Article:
A pretty frustrating experience, to be sure. It's nowhere near as easy with a mouse on a music desk as it was with a pencil or a mouse on a normal desk. Line, oval, zoom tools might help, but drawing text without a keyboard is hopeless. Another idea besides writing a paint program from scratch is to boot up the gimp every time the user wants to annotate, but it requires a keyboard & it's even slower. It's pretty frustrating to not be able to go to a store & try out a trackball.
The annotation system is a minimal drawing program based on PC Paint. Vintage software has once again proven useful as the basis for a modern application. Drawing programs have been the nemesis of lions ever since they tried to program one in childhood but never could finish it.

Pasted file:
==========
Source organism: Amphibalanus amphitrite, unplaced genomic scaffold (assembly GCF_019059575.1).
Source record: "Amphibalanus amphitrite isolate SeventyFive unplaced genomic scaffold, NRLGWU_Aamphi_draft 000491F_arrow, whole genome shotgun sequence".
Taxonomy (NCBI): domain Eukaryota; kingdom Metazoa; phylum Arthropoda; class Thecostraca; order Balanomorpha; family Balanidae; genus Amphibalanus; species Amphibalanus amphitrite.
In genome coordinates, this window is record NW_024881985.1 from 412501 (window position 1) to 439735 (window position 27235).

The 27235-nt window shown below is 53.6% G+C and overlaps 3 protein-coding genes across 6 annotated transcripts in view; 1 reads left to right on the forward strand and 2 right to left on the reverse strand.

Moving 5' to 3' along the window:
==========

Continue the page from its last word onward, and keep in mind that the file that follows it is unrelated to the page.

The mane showstopper is event compression on the pi is non existent. It seemed like a good idea to have PC Paint's XORed brush augmented with a crosshair, but it just sits & redraws single pixel mouse movements without event compression.
The color palette ended up being the 16 original Commodore 64 colors rather than a modern color picker. The rest is a simplified version of what lions remember of PC Paint. Drawing is bitmap based. There's draw & erase with different brush sizes. There's no lasso, selection, fill, or polygon tool. There is a foreground & background layer while the original scanned music is untouched. There are a certain number of undo levels.
Erasing large areas is pretty rough without a selection tool. There is a large eraser brush to try to compensate. The user has to hit the save button to make new annotations appear on both monitors. It automatically saves when the user exits or loads a new file.
Despite every effort, it composites the 2 annotation layers in every single page turn. It would be pretty involved to make it selectively composite the annotation layers only if they're used. The page turns have dropped back to 13 per second, with annotations & the background pixmaps required for any useful menu system.